The grey – green spectrum: A review of coastal protection interventions

Ankita Singhvi*, Arjen P. Luijendijk, Alexander P.E. van Oudenhoven

*Corresponding author for this work

Research output: Contribution to journalReview articlepeer-review

5 Citations (Scopus)
68 Downloads (Pure)


In the face of uncertainties around coastal management and climate change, coastal engineering interventions need to be able to adapt to changing conditions. Nature-based solutions and other non-traditional, integrated interventions are gaining traction. However, system-based views are not yet embedded into coastal management strategies. Moreover, the differences in coastal interventions, ranging from hard (‘grey’) to nature-based (‘green’) infrastructure remain understudied. In coastal management it is therefore challenging to work with the grey-green spectrum of interventions with clarity and focus, and to produce results that can be evaluated. The objective of this paper was to examine whether there is a common understanding of: the characteristics and differences between grey and green infrastructure, where interventions sit on this spectrum, and the resilience of grey versus green infrastructure. We conducted an integrative literature review of the grey-green spectrum of coastal infrastructure. We examined 105 coastal protection case studies and expanded the double-insurance framework to ensure an integrative approach, looking at both external and internal factors of resilience. Our review showed that external factors are typically used to characterise the grey-green spectrum. However, although useful, they do not facilitate a holistic comparison of alternative interventions. The additional consideration of internal factors (response diversity, multifunctionality, modularity and adaptive, participatory governance) bridges this gap. The review showed that dikes, reefs, saltmarshes, sand nourishment and dunes span a wider segment of the grey-green spectrum than they are generally categorised in. Furthermore, resilient solutions for adaptation are unlikely to be exclusively engineered or natural, but tend to be a mix of the two at different spatial scales (micro, meso, macro and mega). Our review therefore suggests that coastal planners benefit from a more diverse range of options when they consider the incorporation of grey and green interventions in the context of each spatial scale. We propose that internal resilience should be accounted for when infrastructure options are comparatively evaluated. This consideration brings attention to the ways in which the grey-hybrid-green spectrum of infrastructure enhances value for people.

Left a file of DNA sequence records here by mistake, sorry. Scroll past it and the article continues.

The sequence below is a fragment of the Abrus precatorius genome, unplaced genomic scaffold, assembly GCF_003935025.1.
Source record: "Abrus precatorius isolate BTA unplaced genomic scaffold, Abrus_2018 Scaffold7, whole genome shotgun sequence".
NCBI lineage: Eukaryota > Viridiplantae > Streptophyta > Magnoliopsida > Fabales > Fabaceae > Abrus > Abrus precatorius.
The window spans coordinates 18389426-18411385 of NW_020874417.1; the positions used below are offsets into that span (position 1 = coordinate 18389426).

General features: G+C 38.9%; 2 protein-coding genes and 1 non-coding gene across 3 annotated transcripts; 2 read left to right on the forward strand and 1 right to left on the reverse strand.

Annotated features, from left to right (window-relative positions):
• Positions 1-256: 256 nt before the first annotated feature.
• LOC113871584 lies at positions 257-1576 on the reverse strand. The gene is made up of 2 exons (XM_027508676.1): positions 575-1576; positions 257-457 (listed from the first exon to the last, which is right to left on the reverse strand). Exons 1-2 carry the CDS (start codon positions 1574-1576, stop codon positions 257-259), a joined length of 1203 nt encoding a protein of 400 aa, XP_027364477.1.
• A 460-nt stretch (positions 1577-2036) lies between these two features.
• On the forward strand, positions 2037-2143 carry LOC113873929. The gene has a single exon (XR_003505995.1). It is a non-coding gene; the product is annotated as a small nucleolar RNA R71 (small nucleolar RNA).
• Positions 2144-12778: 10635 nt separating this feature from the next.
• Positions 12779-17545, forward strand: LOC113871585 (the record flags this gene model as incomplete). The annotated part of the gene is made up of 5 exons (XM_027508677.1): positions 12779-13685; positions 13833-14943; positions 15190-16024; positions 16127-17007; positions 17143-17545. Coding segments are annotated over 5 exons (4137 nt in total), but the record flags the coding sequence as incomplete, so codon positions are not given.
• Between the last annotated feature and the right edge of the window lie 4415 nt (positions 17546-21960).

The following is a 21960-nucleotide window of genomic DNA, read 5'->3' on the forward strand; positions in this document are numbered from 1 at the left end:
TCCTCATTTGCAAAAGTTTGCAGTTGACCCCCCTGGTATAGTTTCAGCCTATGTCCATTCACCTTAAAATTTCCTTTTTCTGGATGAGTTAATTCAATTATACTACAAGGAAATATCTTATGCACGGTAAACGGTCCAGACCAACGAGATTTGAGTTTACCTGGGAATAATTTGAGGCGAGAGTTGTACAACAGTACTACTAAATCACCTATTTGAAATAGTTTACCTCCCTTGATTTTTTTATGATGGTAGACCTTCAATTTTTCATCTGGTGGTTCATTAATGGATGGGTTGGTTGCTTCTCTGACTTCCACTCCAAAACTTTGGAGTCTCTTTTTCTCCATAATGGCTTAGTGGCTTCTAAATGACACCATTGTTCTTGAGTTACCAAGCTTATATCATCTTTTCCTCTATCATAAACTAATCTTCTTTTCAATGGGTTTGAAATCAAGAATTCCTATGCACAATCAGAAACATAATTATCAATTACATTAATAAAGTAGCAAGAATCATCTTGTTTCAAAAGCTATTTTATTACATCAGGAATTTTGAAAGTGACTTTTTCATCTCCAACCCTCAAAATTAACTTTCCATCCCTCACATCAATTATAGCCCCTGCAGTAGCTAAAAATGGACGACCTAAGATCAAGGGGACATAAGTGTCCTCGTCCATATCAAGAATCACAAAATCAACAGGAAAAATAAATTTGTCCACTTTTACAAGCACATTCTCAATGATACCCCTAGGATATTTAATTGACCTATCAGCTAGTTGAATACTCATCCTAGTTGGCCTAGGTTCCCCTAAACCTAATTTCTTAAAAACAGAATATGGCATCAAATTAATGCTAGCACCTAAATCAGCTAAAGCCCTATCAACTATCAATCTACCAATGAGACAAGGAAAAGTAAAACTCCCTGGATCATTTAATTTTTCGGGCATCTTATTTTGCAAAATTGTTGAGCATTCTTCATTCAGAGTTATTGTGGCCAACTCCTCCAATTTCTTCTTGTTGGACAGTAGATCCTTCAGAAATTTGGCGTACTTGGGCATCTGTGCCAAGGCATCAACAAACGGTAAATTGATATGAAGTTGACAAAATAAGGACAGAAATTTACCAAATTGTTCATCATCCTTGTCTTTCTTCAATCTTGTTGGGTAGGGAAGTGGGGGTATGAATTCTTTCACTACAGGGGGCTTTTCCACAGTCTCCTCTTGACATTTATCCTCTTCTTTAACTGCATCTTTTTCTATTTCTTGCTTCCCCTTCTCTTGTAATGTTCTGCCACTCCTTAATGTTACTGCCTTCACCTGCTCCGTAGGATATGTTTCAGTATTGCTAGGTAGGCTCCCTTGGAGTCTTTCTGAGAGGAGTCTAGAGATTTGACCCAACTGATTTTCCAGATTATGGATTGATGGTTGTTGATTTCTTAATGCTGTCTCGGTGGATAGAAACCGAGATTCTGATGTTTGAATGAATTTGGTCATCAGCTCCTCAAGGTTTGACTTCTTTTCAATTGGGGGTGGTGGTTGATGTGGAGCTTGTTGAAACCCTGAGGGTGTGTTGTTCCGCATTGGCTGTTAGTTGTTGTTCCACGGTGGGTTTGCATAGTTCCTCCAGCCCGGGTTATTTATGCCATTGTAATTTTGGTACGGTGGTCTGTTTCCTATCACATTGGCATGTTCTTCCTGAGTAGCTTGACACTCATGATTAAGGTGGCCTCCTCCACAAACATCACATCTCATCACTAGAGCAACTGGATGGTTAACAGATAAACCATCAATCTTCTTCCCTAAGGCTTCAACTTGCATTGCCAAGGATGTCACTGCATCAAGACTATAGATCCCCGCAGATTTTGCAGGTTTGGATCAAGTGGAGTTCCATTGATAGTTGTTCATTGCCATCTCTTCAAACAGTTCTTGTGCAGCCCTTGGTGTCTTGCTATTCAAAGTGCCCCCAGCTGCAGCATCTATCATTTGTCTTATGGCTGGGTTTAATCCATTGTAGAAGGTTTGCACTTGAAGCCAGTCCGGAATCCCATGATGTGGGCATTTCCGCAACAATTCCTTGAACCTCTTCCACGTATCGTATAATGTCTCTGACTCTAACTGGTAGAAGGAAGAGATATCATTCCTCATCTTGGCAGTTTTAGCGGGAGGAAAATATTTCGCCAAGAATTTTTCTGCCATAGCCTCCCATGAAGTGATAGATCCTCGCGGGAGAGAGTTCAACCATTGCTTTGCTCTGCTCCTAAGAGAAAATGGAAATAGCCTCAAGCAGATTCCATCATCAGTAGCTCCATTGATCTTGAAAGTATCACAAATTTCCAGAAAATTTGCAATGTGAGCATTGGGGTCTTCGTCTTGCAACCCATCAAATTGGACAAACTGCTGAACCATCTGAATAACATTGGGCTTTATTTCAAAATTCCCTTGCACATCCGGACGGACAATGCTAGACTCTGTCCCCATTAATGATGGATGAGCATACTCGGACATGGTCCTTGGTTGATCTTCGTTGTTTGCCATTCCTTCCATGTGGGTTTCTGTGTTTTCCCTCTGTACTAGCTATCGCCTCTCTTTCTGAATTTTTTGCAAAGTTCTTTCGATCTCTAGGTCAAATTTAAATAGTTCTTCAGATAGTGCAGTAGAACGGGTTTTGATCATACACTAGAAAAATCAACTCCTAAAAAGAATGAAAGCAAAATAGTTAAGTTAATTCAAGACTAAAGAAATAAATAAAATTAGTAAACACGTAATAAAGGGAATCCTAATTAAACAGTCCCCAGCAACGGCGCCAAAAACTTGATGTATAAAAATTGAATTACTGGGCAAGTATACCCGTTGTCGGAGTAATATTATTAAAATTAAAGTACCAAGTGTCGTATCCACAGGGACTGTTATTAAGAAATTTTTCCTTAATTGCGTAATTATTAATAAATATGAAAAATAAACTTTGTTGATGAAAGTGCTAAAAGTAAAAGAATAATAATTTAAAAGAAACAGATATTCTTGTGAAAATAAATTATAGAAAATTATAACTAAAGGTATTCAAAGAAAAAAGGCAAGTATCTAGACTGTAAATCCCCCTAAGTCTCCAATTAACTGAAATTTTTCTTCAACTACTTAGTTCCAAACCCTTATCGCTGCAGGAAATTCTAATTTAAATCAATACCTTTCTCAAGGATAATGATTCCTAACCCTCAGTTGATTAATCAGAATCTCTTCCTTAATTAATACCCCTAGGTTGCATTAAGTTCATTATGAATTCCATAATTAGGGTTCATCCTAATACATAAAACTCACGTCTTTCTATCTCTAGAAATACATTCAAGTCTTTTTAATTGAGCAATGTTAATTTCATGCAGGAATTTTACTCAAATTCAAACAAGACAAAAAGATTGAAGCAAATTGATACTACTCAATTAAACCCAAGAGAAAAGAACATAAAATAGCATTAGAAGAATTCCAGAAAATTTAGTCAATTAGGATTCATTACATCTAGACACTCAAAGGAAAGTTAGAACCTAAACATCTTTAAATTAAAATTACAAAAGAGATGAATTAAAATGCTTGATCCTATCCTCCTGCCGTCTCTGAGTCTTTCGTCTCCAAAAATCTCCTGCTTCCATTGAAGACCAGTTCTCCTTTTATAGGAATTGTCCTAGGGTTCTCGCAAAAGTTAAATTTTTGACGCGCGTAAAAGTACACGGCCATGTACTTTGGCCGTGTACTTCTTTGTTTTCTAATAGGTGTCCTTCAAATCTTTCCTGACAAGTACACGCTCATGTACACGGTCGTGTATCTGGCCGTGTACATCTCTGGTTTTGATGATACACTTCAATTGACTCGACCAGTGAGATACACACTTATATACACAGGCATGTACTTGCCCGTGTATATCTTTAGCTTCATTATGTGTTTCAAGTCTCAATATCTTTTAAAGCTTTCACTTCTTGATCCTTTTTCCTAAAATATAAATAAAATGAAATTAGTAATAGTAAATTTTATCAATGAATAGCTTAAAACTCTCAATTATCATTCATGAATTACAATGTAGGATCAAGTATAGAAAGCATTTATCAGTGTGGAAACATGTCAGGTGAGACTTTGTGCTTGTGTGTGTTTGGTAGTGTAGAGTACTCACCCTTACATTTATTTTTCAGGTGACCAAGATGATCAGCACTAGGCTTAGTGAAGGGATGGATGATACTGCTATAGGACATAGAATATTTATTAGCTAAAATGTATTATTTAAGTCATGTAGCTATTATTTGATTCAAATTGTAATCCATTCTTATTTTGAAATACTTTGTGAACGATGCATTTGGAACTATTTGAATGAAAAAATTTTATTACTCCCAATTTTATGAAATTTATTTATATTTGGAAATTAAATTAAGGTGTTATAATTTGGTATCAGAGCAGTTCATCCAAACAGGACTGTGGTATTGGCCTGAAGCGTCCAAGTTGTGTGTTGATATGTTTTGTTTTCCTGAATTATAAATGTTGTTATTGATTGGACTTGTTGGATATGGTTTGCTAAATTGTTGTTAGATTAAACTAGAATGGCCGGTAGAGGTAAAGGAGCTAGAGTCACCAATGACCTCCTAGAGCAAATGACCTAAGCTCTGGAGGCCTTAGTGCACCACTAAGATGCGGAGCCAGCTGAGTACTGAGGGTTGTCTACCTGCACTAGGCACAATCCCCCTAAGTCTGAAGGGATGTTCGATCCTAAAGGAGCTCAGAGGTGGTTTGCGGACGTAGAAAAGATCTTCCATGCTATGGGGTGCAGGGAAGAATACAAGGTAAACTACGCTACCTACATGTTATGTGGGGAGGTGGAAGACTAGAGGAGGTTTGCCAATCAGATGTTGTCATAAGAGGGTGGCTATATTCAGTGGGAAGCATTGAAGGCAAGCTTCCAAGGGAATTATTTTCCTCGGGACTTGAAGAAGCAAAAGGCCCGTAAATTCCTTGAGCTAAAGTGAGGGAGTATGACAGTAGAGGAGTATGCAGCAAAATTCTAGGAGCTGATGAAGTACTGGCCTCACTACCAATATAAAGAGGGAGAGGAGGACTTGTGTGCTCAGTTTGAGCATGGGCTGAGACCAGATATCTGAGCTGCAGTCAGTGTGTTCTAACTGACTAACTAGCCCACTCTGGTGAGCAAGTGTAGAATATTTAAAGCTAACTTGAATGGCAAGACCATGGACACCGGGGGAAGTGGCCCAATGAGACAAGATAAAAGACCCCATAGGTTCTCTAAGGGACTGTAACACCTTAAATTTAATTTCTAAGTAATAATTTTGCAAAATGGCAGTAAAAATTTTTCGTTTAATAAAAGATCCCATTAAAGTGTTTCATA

Original languageEnglish
Article number114824
Number of pages9
JournalJournal of Environmental Management
Publication statusPublished - 2022


  • Coastal engineering
  • Ecological engineering
  • Ecosystem-based management
  • Nature-based solutions
  • Resilience


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